Connaughton was well on his way to becoming the all-time leading scorer at St. John’s Prep when he decided to travel to national tournaments for basketball. Achievements like averaging 30 points and 20 rebounds at the 2010 AAU Nationals helped him garner interest from large Division-I schools.

Many schools offered Connaughton the chance to play both sports and he decided to go with Notre Dame, with head coaches Mik Aoki (baseball) and Mike Brey (basketball). Both coaches were on board with him playing two sports throughout his college career.

“Without Coach Brey and Mik Aoki, I wouldn’t be able to do what I do,” he said. “When I was going through the recruiting process, there were a lot of top-notch colleges that were going to let me play both. Notre Dame was really pushing me to do both, they wanted me to do both, they wanted me to succeed at both, and that says something. They don’t just care about the business side of things in their sport, they want to see their athletes and students do the best they can at everything they do.”

His talent was evident during his freshman year, where he played in every Notre Dame basketball game and finished third on the baseball team with 10 starts. Sophomore year, he became a full-time basketball starter and pitched to a 1.71 ERA.

Junior year, he became one of the ACC’s top basketball players and started another 10 games for the Irish in early 2014.

Then, it came time to hear his name called in the 2014 MLB Draft. He was picked in the 38th round of the First-Year Player Draft in 2011, but nothing compared to being selected in the fourth round by the Baltimore Orioles in June.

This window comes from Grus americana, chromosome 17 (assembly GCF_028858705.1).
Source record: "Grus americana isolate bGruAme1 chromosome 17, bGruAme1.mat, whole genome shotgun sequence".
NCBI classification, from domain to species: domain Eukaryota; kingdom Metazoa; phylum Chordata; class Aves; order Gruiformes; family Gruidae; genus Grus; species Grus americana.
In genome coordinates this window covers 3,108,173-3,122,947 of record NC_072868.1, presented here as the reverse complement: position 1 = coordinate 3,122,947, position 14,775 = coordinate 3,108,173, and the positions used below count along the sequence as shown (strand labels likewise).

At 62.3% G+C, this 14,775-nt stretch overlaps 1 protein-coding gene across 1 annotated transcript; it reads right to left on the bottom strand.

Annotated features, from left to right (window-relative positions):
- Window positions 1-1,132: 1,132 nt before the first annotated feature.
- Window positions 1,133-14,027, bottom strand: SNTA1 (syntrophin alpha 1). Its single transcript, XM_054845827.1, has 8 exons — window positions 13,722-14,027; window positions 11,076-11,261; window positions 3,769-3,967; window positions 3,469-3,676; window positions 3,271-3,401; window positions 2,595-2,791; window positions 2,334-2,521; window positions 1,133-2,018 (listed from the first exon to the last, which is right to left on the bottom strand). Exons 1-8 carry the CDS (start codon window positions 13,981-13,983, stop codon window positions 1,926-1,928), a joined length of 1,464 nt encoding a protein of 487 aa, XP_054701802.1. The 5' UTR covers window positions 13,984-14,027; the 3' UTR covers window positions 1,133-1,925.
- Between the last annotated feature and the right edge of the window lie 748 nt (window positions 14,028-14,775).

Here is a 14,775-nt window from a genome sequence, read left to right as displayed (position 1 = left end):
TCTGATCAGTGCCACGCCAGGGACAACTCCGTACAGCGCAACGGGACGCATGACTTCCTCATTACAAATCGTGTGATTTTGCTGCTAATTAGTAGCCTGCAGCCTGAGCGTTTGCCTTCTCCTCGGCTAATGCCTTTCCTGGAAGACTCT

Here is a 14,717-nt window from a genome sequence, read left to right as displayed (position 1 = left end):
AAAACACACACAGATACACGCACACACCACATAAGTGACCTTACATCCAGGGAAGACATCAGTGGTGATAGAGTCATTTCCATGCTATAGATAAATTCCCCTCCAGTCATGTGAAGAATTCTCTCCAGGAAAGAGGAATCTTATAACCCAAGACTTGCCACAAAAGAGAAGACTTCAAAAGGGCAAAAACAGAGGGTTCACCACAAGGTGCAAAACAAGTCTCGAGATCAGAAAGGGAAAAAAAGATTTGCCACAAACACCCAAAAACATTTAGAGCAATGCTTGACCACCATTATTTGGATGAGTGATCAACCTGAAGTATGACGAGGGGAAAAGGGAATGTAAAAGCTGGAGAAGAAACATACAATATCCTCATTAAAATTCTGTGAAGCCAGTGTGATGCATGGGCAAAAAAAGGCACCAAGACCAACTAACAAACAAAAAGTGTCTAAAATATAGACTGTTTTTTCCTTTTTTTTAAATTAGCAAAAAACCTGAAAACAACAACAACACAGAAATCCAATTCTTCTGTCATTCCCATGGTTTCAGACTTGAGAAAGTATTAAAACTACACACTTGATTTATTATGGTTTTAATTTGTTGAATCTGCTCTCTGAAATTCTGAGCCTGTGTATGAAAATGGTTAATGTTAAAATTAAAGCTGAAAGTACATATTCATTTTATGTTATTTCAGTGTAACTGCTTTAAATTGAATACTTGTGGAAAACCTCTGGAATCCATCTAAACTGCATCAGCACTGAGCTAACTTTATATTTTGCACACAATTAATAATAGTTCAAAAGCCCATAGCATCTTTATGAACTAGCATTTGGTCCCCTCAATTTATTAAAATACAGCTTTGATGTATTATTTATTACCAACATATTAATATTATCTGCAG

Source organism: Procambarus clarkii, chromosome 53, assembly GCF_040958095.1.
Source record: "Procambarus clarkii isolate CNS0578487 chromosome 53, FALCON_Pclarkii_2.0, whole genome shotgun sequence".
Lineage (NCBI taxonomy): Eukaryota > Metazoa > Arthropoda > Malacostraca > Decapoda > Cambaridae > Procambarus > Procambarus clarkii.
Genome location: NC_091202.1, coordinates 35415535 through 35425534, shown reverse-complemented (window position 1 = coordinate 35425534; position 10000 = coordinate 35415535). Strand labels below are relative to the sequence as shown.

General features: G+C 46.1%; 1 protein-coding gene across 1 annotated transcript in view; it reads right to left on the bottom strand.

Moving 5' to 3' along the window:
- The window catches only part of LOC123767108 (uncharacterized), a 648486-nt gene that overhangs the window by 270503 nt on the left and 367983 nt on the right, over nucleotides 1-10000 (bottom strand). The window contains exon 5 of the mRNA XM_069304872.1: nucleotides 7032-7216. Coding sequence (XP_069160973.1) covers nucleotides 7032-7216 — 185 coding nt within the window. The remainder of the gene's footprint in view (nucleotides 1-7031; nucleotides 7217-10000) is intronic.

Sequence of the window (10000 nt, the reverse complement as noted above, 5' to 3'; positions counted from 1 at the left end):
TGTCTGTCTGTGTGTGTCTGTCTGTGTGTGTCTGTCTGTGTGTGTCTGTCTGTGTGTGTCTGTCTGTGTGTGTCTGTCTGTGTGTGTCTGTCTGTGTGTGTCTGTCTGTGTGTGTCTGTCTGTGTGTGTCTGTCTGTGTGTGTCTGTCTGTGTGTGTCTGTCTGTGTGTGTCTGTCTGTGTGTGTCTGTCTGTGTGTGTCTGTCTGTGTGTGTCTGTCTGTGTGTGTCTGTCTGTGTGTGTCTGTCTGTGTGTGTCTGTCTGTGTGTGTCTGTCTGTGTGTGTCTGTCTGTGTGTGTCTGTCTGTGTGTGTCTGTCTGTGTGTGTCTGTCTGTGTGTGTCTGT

From there, he was sent to Aberdeen to get a chance to focus on baseball for the first time in his life. He joined his third team in the last year and was successful in his first test in professional ball. The Orioles are hoping after Connaughton graduates in December and the basketball season ends, he’ll join the team for spring training.

Pat ConnaughtonHowever, his time with the Ironbirds and baseball has ended and Notre Dame will again be his focus. The Irish begin their season in November and Connaughton will be one of the top returners. He averaged 13.8 points per game and 7.1 rebounds per game last year, so they Irish will look to him for leadership and offense.

With so much going for him in both baseball and basketball, the future looks pretty bright. The question still remains: Which future?

“In an ideal world, I become an NBA draft pick and I’m able to do both.  The Orioles let me pitch in the summers and the basketball guys let me play basketball in their seasons. I know you have to look at things a little more realistically, but you have to shoot for that. You have to shoot for your dream.”

Advertisements

Leave a Reply

Fill in your details below or click an icon to log in:

WordPress.com Logo

You are commenting using your WordPress.com account. Log Out / Change )

Twitter picture

You are commenting using your Twitter account. Log Out / Change )

Facebook photo

You are commenting using your Facebook account. Log Out / Change )

Google+ photo

You are commenting using your Google+ account. Log Out / Change )

Connecting to %s